As you can see above, as time passes, the agents move around at each step and eventually self-organize into segregated communities. While this isn’t something you’d be easily able to predict just by knowing the psychology of each agent, it’s an emergent quality of the system. Sadly, this emergent quality is not too far from how real cities in the US have evolved over time (though, to be sure, there are other factors to consider there, such as redlining practices). For example, here’s Chicago:
Racial residential segregation in Chicago according to the 2010 census.
An ABM simulation usually happens along a series of steps. The model starts in some initial state and, at each step, the agents react based on their environment and the rules that have been set for them. For example, a purple agent might have the rule “if a green agent is adjacent to you, turn green.” The goal of these steps are to figure out what happens over the long run (for example, how many green agents there are at the end).
The easiest way to grasp this concept is to imagine a video game where every character has its own personality and makes decisions based on what's happening around them. In ABM, these characters (or agents) could be anything—people, animals, cells, even vehicles. Each one operates independently, but when you look at the system as whole, you see that their actions lead to larger patterns. A classic example of this is the patterns that a flock of birds produces when flying in sync (called “murmuration”). While each bird is just flying and minding its own business, the flock as a whole can display much more complex behavior.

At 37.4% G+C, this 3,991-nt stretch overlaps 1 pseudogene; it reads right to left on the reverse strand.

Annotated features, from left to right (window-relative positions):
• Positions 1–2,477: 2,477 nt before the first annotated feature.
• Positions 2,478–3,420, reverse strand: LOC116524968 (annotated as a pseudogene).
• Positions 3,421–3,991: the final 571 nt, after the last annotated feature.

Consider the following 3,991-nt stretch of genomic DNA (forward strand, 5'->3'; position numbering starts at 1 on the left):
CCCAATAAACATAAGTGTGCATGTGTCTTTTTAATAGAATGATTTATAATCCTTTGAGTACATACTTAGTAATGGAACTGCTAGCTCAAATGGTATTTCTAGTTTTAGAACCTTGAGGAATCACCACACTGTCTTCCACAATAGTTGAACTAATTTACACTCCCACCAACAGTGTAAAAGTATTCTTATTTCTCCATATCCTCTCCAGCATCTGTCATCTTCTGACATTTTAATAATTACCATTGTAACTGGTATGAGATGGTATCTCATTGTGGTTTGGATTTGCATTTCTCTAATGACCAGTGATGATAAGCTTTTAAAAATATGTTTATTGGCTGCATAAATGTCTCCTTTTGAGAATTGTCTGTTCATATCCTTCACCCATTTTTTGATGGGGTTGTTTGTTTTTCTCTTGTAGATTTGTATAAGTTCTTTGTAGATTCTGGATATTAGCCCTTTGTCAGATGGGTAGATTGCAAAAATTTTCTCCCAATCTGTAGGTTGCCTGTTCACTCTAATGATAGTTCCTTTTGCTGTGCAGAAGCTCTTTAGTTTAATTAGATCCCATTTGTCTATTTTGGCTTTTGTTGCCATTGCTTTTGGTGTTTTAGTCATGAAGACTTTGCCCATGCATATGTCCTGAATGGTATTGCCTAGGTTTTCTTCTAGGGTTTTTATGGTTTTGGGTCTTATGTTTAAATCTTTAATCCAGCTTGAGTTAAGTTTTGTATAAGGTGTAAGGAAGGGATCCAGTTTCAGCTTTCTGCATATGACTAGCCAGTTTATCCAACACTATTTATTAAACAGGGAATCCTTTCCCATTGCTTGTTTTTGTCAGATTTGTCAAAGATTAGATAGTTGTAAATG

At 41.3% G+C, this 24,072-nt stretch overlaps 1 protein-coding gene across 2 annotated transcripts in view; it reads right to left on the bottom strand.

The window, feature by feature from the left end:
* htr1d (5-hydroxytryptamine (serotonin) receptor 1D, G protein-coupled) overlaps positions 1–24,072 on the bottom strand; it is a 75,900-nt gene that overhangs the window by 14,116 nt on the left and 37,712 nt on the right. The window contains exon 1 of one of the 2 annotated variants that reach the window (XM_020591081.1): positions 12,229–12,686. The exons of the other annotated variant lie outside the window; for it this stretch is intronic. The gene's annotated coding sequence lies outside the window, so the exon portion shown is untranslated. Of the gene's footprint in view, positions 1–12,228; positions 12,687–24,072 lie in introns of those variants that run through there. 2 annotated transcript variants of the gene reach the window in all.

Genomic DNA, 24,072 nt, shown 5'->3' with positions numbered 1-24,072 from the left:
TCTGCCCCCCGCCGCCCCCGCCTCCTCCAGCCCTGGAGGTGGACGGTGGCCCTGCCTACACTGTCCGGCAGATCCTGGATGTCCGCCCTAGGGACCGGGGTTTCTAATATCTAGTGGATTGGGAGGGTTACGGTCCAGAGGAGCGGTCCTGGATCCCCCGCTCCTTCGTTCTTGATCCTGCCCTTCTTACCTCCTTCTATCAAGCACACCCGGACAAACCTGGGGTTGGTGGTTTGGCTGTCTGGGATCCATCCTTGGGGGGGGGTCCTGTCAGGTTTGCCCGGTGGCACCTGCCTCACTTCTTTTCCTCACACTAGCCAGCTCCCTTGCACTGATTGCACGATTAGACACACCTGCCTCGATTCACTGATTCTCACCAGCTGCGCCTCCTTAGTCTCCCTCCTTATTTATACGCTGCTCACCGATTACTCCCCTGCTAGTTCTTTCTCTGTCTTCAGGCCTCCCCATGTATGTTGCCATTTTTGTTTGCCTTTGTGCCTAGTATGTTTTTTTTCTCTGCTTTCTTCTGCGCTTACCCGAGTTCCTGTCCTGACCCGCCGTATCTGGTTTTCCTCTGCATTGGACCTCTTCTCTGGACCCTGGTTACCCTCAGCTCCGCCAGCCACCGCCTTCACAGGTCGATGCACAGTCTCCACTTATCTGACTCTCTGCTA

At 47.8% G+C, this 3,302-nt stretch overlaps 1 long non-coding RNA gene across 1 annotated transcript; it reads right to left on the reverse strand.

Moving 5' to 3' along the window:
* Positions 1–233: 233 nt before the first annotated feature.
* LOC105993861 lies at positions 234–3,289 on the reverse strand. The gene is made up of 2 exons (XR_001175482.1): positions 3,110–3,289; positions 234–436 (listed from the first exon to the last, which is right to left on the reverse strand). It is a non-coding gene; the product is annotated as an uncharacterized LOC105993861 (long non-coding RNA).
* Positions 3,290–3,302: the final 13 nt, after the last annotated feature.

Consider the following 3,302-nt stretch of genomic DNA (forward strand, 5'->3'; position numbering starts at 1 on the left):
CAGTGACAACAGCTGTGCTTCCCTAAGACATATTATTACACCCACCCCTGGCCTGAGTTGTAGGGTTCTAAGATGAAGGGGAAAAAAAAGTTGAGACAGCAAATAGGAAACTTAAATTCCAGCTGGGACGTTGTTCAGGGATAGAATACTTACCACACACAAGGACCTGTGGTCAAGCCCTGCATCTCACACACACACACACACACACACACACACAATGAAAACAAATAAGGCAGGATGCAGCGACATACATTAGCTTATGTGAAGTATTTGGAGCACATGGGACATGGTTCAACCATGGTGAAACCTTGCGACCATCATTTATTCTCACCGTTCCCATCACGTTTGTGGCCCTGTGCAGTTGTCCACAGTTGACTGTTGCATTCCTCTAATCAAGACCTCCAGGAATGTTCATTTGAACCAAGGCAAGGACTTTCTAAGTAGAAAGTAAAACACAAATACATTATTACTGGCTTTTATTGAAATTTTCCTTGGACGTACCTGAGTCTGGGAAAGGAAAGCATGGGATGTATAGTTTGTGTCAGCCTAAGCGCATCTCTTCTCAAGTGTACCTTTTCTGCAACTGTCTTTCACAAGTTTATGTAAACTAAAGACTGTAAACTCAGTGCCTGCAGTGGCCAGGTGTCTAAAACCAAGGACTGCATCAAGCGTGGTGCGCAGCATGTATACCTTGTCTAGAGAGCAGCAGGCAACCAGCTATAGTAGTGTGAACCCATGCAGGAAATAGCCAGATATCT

Why is ABM useful?
ABM is a really powerful tool because it can show us how complex behaviors emerge from fairly simple rules. What’s interesting about this is that, while the conditions can be relatively straightforward, the behaviors that emerge can be incredibly unpredictable. This is why ABM has already been used for decades in fields like economics, biology, sociology, and urban planning to understand and predict how systems behave under different conditions.
For example, let’s say we’re trying to model a pandemic. We have a city with a certain number of people who do certain things every day. These people have “rules” like going to work, shopping, or using public transport. By running the simulation with these defined conditions, we can see how a disease might spread and how different measures could reduce its transmission. These kinds of insights can tell us what policies have a higher chance of working. Of course, reality will always be more complex than our models, but it at least lets us hone in on the right questions.